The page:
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Connect Ultraprobe 2000 to vbX Instrument



How do I connect a UE Systems Ultraprobe 2000 to a vbX instrument and analyze data from it?


This FAQ aims to explain and assist with using, setting up, and analysing the data that is available from the UE Systems Ultraprobe 2000 instrument.

The UE Systems Ultraprobe is an ultrasonic inspection tool that you can use in predictive maintenance. It is capable of detecting frequencies between 20 kHz and 100 kHz. This makes it an excellent tool to be used in conjunction with the Commtest vbTM instrument. The most likely use of this technology would be as an additional analysis tool with the data collector when ultrasonic or bearing frequencies need to be detected and analyzed.

It must be emphasized that the values obtained from the output jack of this device are not scalable. Consequently, they cannot be trended at this time. However, using the powerful analysis capabilities of the vb data collector, both the time waveform and the spectrum can be analyzed, thereby determining the cause of the machine problem.

The output of the Ultraprobe is a heterodyned output, which gives it a similar capability to acceleration high frequency energy spikes that are detected with enveloping. However, there would be little point in using these capabilities as a measurement parameter, because the fault frequency signal has already been processed by the Ultraprobe. The most likely parameter setup would be acceleration. Scaling may have to be log or dB scale if signal levels are extremely low.

Hardware requirements

• Commtest vb instrument
• Ultraprobe 2000
• Cable UE-MP-BNC-2 from UE Systems

Hardware setup

1. Switch on your vb instrument - The main menu displays.
2. Press 0 for Options.
3. Press 5 for Sensor Setup.
4. Press 6 for Change Sensor.
5. Press 4 for Create New Sensor.
6. Choose the settings in the Sensor screen as shown in Figure 1 below.
7. Ensure Drive Current is set to OFF.
8. Store these settings - This will ensure Ultrasonics displays in your Sensors screen, as shown in Figure 2.

Figure 1. Sensor Setup

Figure 2. Sensors Available

Analyzing the Signal

As mentioned earlier, the output of the Ultraprobe is heterodyned and scaled by the user turning a potentiometer. Consequently, there will not be true output sensitivity from this device. However, we are only using it as a high frequency detection tool. Simply think of it as a different sensor and another tool.

The best way to analyze the output of the Ultraprobe is to use the Off-Route (Measure) function on your vb instrument:

  1. Navigate to the vb main menu.
  2. Press 2 for Measure.
  3. Press 6 for Spectrum/Waveform.
  4. Set up a measurement as shown in Figure 3 below.

Figure 3 - Measurement Setup

Note that we have 3200 lines of resolution, with an Fmax of 60 kCPM and an Fmin at 180 CPM. Linear averaging is set at four with a Hanning window.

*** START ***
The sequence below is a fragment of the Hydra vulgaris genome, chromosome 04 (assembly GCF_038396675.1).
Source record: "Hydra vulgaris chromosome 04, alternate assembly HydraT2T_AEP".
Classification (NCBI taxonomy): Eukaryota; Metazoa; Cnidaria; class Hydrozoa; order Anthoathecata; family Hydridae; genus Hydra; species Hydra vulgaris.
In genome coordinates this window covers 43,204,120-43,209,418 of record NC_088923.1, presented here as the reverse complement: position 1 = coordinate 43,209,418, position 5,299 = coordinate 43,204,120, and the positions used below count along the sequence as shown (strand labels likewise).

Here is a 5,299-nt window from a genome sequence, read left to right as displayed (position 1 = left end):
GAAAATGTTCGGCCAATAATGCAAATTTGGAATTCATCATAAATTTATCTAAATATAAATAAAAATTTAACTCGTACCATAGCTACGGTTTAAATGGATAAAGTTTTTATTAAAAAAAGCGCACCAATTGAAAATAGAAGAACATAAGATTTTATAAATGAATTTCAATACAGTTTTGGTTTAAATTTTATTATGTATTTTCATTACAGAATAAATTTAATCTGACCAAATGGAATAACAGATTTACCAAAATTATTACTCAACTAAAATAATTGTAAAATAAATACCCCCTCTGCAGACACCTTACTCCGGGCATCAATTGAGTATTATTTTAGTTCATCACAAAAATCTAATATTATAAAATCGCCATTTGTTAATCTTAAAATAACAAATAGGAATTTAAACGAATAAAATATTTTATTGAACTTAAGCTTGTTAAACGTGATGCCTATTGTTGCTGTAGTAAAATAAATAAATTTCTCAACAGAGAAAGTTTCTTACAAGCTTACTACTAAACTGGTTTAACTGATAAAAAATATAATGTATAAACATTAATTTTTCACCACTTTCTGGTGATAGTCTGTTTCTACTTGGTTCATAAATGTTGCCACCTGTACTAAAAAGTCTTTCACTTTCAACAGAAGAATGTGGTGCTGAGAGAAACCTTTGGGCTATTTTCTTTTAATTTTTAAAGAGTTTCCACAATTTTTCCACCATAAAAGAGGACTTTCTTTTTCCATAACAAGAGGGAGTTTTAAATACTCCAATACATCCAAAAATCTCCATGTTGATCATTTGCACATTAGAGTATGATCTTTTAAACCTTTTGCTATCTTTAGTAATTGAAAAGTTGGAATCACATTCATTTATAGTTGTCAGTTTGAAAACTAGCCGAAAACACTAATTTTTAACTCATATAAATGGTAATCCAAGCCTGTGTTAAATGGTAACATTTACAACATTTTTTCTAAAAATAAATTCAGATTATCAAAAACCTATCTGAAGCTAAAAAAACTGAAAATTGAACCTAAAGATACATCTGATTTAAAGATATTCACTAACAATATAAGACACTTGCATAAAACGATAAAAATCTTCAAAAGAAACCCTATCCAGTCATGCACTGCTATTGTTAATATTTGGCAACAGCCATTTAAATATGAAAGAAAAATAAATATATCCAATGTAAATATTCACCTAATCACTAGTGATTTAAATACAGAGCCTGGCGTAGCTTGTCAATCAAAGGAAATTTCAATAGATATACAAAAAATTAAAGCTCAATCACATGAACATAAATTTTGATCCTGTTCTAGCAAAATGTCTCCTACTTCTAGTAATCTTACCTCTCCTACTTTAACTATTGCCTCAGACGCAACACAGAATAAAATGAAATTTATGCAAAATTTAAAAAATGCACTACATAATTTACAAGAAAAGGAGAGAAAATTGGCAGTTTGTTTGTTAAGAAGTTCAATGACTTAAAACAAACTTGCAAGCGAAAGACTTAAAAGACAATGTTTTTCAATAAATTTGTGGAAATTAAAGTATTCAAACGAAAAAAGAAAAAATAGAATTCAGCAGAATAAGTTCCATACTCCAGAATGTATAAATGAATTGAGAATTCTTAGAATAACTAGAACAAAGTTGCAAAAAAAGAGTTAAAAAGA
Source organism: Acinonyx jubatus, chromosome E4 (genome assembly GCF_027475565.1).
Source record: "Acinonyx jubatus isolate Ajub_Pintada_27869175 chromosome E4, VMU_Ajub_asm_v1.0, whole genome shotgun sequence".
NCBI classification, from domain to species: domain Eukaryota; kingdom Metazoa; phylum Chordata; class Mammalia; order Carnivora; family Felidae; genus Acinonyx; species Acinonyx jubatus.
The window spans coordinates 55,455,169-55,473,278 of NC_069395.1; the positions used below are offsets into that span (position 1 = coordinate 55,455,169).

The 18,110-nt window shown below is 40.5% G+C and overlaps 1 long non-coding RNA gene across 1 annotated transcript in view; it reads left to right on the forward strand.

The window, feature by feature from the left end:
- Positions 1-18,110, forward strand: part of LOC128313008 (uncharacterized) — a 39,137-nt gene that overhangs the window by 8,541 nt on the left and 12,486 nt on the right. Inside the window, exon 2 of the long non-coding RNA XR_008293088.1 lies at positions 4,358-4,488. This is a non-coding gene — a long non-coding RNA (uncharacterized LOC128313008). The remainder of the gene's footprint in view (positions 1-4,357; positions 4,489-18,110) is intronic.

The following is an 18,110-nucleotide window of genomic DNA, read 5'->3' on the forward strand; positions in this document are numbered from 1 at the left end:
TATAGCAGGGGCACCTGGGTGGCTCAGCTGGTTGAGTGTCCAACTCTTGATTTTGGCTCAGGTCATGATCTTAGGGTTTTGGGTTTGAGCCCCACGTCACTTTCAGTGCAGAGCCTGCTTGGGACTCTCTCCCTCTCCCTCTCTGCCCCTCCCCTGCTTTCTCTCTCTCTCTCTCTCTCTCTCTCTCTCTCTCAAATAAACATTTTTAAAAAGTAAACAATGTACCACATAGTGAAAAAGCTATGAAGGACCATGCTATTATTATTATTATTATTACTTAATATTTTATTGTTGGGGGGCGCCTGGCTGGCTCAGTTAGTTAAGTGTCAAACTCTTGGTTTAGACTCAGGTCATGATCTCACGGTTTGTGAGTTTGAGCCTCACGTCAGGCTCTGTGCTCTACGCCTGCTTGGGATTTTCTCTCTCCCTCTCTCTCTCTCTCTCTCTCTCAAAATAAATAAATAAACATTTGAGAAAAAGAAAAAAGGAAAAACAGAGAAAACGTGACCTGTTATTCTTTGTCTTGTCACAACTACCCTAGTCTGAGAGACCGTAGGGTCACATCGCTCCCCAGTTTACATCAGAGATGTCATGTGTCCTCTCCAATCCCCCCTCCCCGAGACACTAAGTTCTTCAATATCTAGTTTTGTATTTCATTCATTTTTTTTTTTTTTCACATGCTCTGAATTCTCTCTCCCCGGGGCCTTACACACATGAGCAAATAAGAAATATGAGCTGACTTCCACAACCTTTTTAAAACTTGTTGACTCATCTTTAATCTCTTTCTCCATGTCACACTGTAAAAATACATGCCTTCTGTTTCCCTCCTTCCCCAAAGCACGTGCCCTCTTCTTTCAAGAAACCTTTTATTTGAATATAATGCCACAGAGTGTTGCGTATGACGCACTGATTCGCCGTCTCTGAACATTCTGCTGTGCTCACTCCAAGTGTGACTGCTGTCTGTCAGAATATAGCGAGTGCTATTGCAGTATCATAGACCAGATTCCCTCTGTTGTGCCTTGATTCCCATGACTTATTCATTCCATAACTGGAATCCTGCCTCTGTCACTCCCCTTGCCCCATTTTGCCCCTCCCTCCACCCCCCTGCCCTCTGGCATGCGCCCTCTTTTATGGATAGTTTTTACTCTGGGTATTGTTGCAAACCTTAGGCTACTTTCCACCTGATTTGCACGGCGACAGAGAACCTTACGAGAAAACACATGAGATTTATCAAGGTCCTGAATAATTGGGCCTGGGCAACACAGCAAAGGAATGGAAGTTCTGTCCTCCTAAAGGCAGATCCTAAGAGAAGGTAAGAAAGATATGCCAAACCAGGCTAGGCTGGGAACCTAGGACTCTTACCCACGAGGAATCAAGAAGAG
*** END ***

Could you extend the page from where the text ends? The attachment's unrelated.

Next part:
It must be emphasized that we are now expecting to see bearing-related frequencies without the influence of the lower rotational frequencies.

This is particularly important in situations that exist when a large amount of energy may be created in low speed applications due to looseness, as this is often a characteristic of the machine or the process. This energy may have the effect of masking the sideband information that enables us to analyze and determine bearing and gear-related problems.

Remember that Bearing Fault Frequencies are not pure integer multiples of the rotational frequency, but are mathematically calculated from bearing specification data sheets and software.

Here are some of the advantages of using this method of detection and analysis:

  • You can use the Ultraprobe for a quick look tool for bearing detection, and then use your vb instrument for confirmation.
  • The method is very effective on slow speed machines.
  • Unlike accelerometers, when you use longer probes or stingers you do not lose the signal.
  • The method is extremely sensitive.

Practical use of vb Series instrument and Ultraprobe 2000

Here is an example of a bearing condition on a machine. There are two identical bearings on a shaft running at approximately 1000 RPM.

NOTE: Actual screen captures presented here are for illustration purposes only. They are not from a vb instrument.

Let's first take a look at the good bearing on the right side.

Right side bearing spectrum

Figure 4 - Spectra From Good Bearing

Note the low amplitudes, with maximum of 0.065 gPk. The units are arbitrary. There is some evidence of harmonics at 9000 CPM which probably relates to speed control.

Now let's turn our attention to the other side.

Left side bearing spectrum

Figure 5 - Spectra From Defective Bearing

Here we see maximum amplitude at 2.5gPk with the same gain setting on the Ultraprobe. The non-harmonic bearing frequencies are all evident throughout the spectrum.


Using this system does not replace any other bearing detection system. It is simply another diagnostic tool that gives positive information about bearing deterioration and failure. Quantitative measurements are possible as long as the gain setting is stored with the data to ensure that comparisons can be made.

Commtest Ascent® software can store the data collected either in the form of screenshots from the vbScreenCapture utility program or in a dynamic format that is either route data or unscheduled data.